Obedience in Pauline Ethics: A Case Study of the Letter to Philemon

Obedience in Pauline Ethics: A Case Study of the Letter to Philemon

Jonathan W. L.O.

Although Paul uses a variety of ways to describe the ethical demands he places on his churches, "obedience" is one of the most meaningful ideas within Paul's theological formulations with regard to ethics. In a stirring and skillfully-crafted letter to Philemon, Paul defends and pleads for the runaway slave Onesimus, urging his master to forgive him and to welcome him home as a brother in Christ. The way Paul handles this issue is not only a demonstration of his art of persuasion and skillful rhetoric; it is also a testament to the reality and essence of the gospel, and a window into Paul's ethical thought. Paul tells Philemon that he has full confidence in his “obedience” (Phlm 21), and that he will do even more than what Paul has said. While interpreters typically understand "obedience" as obedience to Paul's command, such an interpretation undermines Paul's efforts to downplay his authority throughout the letter. Furthermore, "obedience" has a rich theological meaning within Paul's other letters, suggesting that he may have something greater in view when he uses the term in Philemon. In Paul's theological and ethical discourse, "obedience" is a concept that is closely related to "faith" and "love," and in Philemon these ideas intersect to construct a grand display of the gospel in action.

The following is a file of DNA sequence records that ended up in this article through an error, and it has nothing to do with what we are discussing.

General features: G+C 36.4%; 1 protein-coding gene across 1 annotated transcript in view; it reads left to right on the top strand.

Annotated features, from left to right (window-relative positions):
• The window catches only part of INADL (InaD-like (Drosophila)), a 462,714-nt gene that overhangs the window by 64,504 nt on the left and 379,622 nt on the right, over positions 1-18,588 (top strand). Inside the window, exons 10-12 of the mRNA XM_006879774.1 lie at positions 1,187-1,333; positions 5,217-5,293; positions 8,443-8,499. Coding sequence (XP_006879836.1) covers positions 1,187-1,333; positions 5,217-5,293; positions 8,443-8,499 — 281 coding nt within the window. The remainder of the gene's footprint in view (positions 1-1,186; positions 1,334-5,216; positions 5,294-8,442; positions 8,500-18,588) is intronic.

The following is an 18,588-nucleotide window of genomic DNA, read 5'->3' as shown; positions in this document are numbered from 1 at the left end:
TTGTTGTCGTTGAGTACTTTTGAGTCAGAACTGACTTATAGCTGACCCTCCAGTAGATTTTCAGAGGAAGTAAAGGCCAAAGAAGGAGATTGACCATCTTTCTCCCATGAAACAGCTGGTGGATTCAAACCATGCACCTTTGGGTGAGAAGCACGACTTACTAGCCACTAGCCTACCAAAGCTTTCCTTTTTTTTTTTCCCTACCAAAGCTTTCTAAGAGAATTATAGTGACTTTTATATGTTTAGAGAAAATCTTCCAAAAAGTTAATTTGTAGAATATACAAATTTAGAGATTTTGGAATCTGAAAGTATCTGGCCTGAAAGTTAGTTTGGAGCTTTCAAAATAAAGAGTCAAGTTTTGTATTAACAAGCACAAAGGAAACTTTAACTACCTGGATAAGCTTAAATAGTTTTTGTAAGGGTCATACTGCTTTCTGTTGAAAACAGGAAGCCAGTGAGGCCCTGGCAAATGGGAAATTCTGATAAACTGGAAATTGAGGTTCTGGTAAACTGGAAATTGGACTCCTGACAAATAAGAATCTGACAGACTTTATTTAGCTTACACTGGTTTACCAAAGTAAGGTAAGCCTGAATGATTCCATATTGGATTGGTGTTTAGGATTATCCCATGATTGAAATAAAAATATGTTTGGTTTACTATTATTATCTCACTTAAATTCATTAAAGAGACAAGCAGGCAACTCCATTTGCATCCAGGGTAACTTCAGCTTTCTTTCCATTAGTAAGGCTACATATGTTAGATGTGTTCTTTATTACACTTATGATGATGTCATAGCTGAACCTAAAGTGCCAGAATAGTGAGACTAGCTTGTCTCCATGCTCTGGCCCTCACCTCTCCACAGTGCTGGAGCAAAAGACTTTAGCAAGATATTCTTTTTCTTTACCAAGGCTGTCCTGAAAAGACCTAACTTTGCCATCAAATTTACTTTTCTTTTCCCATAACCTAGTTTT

This essay discusses the concept of “obedience” within Paul's ethical discourse, using the Letter to Philemon as a case study. The study comprises three parts: (1) a survey of the language of “obedience” in Paul's ethical discourse, (2) a study of the role of “obedience” in the Letter of Philemon, and (3) a discussion about the implications of this study for contemporary Christian ethics. “Obedience” for Paul connotes an ongoing ethical journey rather than a moral destination; a journey that begins with faith and moves towards love, with an ever-increasing realization of every good thing one can do for Christ.

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